Buildings & Cities: Social Value of the Built Environment

Guest Editors: Flora Samuel (U of Reading) & Kelly J. Watson (Hatch Urban Solutions)

Deadline for Abstracts: 1 NOVEMBER 2022

The UN Sustainable Development Goals define many values and actions for environmental, social, economic and climatic issues. Social value can be a driver to radically change built environment practices and outcomes. However, the questions surrounding the social value of the built environment – definitions, inclusion processes, delivery, evaluation and benefits – remain unclear and require further development by governments, industry, researchers and civil society. This special issue explores social value in relation to both placemaking (urban design, architecture and real estate) and construction (procurement and labour) processes.

The emergence of the social value agenda has real potential for the promotion of justice, equality and social cohesion in our built environment. Social value is often defined in different ways by sector, industry and context. A useful working definition is “the economic, social and environmental wellbeing of the relevant area” (PSSVA, 2012).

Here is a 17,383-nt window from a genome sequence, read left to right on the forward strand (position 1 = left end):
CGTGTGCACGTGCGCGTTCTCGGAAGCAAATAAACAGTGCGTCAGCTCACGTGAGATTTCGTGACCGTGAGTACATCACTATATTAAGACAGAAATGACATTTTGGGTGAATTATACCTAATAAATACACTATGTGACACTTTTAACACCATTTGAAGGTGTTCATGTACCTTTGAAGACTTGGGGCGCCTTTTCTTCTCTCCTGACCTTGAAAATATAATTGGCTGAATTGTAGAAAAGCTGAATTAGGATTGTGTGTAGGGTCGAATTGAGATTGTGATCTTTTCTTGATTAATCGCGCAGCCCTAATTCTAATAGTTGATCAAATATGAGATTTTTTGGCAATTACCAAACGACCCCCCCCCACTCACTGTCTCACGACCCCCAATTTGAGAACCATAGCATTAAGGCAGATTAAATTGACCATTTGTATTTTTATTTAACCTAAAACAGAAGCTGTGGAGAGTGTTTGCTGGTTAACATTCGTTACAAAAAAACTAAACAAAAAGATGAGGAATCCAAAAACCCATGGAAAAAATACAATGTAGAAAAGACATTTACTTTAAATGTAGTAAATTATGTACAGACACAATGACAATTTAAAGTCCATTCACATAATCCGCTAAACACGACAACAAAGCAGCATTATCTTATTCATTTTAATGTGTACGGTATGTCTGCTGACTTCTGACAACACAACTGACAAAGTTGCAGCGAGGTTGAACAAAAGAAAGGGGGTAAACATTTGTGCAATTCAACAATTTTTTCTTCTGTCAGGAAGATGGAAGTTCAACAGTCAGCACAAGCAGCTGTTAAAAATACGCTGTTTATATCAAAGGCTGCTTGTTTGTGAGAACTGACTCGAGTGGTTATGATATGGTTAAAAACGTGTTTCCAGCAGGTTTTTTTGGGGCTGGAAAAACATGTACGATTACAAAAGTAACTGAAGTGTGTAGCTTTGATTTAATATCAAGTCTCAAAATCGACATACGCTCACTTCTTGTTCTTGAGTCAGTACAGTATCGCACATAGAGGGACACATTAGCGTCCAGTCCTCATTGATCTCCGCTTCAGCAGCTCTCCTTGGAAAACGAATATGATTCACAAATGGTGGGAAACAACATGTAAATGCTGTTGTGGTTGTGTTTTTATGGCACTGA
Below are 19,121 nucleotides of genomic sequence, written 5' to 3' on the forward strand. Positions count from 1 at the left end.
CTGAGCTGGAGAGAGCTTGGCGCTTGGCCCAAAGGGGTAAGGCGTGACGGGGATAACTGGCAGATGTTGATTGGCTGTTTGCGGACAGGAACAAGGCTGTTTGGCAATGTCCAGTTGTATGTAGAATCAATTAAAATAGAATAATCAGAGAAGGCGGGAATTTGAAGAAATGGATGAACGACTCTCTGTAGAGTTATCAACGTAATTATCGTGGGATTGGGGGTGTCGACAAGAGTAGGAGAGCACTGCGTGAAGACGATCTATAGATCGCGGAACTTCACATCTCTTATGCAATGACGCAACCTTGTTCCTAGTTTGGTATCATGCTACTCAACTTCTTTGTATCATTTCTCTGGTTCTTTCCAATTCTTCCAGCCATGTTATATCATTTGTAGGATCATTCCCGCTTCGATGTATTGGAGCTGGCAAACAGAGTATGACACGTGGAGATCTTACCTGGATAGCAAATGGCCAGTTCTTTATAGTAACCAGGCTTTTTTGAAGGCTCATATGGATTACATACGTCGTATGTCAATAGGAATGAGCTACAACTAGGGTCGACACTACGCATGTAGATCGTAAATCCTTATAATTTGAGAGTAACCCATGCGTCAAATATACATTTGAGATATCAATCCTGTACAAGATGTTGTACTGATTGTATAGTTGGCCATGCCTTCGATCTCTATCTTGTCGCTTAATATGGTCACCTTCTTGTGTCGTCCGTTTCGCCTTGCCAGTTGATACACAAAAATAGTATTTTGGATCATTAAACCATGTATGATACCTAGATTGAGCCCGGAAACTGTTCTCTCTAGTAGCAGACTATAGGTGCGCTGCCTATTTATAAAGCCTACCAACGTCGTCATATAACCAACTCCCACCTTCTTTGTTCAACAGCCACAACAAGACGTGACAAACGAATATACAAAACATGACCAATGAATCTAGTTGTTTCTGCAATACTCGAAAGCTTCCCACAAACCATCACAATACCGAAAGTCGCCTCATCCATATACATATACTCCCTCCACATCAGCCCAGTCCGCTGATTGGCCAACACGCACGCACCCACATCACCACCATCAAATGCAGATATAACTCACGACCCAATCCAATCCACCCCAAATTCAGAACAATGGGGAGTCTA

This working definition demonstrates an interrelationship with triple bottom line sustainability, as well as the importance of prioritising impact within a defined spatial area, which could be local, regional, national or wider. Other definitions emphasise the importance of stakeholders and beneficiaries recognising and placing a value on the changes they experience in their lives (Social Value UK, n.d.; Pearce, 2003; Johnston, 1992), as well as the quantification and measurement of positive impacts.

Read more here.